'Family-like' Hobby Lobby has religion, Court rules

Hobby Lobby

The Supreme Court ruled 5-4 in favor of the owners of Hobby Lobby and furniture maker Conestoga Wood Specialties, saying the family-owned corporations cannot be forced to offer insurance coverage for birth control methods that the companies object to for religious reasons. A Hobby Lobby store in Plantation, Florida.

Corporations have religious beliefs -- or, at least some corporations do. That’s one takeaway from the 5-4 ruling of the Supreme Court today in the "Hobby Lobby" case.

The victory for the Oklahoma City-based crafts store Hobby Lobby and dozens of other businesses who filed suit means “closely held” companies can deny contraception coverage to their employees. The question in front of the Supreme Court was fairly straightforward: Can Hobby Lobby be forced to offer contraception coverage as part of its health insurance, if that contraception violates its religious beliefs?

Specifically, the company opposed covering certain forms of contraception, such as some intrauterine devices and products like Plan B One-Step, because it believes they amount to abortion.

In writing for the majority, Justice Samuel Alito went out of his way to focus on certain businesses, says Duke Law professor James Cox.

“The Justice was fairly clear in saying he’s talking about a closely held, family-dominated corporation with no outside owners and no diversity of opinion,” Cox says.

It’s not clear how many businesses meet that definition. Some 9 out of 10 corporations are “closely held.” That includes everything from mom and pop shops to giants like Koch Industries and Cargill, which employ hundreds of thousands.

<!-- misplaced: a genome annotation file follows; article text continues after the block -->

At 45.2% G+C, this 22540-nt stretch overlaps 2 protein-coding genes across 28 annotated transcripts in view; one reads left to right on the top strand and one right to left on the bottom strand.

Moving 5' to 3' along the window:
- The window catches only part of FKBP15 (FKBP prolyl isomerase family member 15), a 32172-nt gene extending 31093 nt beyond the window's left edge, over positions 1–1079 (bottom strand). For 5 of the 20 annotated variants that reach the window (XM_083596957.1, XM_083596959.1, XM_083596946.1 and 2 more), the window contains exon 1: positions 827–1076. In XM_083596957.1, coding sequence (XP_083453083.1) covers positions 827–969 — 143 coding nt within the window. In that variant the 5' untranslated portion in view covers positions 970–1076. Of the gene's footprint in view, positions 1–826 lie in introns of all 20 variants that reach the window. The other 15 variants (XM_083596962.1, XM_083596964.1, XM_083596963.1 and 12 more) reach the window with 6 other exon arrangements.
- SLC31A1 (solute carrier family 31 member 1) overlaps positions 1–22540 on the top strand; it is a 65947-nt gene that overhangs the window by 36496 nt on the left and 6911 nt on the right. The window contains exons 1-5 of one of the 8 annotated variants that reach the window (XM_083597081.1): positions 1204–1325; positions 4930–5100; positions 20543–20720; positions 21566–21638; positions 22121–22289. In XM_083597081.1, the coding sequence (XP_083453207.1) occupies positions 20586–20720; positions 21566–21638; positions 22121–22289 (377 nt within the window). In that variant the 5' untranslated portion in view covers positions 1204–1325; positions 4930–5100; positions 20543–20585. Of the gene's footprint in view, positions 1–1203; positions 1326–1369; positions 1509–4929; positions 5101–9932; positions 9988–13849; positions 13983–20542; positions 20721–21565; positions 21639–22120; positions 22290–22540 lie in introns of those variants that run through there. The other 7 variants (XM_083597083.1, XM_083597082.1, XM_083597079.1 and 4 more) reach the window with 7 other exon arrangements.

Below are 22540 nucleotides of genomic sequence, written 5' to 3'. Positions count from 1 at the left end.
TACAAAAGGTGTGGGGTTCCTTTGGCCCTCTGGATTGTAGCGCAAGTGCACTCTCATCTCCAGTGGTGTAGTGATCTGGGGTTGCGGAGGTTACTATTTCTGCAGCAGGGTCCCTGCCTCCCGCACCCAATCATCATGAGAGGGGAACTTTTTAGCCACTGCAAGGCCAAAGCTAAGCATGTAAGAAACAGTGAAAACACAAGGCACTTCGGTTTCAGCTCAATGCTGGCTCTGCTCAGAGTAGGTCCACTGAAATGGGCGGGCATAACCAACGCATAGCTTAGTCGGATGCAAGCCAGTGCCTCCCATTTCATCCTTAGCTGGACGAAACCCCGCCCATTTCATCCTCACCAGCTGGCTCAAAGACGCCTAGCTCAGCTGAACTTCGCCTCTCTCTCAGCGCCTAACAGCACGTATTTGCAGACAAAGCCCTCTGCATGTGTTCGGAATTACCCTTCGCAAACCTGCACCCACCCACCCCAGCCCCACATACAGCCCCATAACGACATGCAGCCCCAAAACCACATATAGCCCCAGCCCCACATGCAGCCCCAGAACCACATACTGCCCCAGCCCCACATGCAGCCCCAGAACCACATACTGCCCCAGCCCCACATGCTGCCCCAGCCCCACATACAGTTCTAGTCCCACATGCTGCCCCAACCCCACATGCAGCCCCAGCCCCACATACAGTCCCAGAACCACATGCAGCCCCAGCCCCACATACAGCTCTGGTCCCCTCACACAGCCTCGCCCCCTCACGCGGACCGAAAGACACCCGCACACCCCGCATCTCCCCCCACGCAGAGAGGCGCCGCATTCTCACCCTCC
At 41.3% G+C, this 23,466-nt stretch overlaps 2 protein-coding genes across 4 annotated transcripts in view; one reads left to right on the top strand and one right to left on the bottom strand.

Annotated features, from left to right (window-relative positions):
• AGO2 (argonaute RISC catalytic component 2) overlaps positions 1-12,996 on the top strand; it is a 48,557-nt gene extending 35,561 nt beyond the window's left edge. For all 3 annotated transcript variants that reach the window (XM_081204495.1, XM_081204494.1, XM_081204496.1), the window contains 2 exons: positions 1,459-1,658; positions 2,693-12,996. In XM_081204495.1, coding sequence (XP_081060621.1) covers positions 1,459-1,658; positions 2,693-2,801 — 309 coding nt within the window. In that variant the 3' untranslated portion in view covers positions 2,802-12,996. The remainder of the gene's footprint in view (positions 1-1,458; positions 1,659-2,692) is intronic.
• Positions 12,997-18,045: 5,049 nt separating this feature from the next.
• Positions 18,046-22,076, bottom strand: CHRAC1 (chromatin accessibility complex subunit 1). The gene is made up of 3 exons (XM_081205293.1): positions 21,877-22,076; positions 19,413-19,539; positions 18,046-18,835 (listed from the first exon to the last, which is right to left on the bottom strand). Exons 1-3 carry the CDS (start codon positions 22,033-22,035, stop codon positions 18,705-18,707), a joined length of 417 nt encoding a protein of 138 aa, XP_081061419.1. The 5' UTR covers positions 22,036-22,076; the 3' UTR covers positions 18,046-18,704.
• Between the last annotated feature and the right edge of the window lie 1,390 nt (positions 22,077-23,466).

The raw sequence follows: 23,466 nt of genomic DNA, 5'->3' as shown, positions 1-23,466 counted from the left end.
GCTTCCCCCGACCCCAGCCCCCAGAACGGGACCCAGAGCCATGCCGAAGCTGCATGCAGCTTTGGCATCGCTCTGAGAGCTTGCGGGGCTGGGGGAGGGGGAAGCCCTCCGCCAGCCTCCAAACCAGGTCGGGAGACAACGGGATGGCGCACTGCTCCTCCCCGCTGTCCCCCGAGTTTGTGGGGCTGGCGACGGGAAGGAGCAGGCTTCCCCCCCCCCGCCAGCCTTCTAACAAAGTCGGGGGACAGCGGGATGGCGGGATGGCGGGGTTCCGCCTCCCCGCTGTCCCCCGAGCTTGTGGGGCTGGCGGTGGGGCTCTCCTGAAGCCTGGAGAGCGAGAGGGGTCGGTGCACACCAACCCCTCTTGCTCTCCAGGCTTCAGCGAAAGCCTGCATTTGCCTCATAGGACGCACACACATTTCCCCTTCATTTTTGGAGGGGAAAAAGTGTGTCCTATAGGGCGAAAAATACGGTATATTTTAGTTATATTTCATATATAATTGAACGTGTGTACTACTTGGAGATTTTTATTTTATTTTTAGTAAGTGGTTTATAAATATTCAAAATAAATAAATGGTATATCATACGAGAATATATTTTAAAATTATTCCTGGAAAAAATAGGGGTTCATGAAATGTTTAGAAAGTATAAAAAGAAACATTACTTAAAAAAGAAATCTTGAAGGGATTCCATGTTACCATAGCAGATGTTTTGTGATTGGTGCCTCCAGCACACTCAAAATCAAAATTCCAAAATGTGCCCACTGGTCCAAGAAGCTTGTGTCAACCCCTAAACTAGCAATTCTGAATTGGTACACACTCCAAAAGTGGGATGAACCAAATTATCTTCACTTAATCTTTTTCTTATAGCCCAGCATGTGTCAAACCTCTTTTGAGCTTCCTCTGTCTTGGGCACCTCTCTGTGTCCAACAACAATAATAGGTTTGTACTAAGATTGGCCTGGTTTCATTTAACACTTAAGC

The bright line the court draws is about religious intent.

George Washington law professor Robert Tuttle says you can imagine how two or three owners (who may be related) share religious views. Publicly traded companies like Apple and IBM and their armies of shareholders are a different animal.

“It’s just really hard to see how they can have a sincere religious objection to anything,” says Tuttle.

While this verdict is aimed at a class of corporation, Boston College’s Kent Greenfield – who filed an amicus brief in the case – expects companies of all shapes and sizes to try to squeeze through this new opening.

“This opinion gives companies the opportunity to ask for a waiver for regulation, and usually regulation costs money, he says. "And if they can avoid those costs by asserting a religious waiver, then they will.”

Greenfield says this decision could give certain companies a competitive advantage on the basis of religion.

About the author

Dan Gorenstein is the senior reporter for Marketplace’s Health Desk. You can follow him on Twitter @dmgorenstein.

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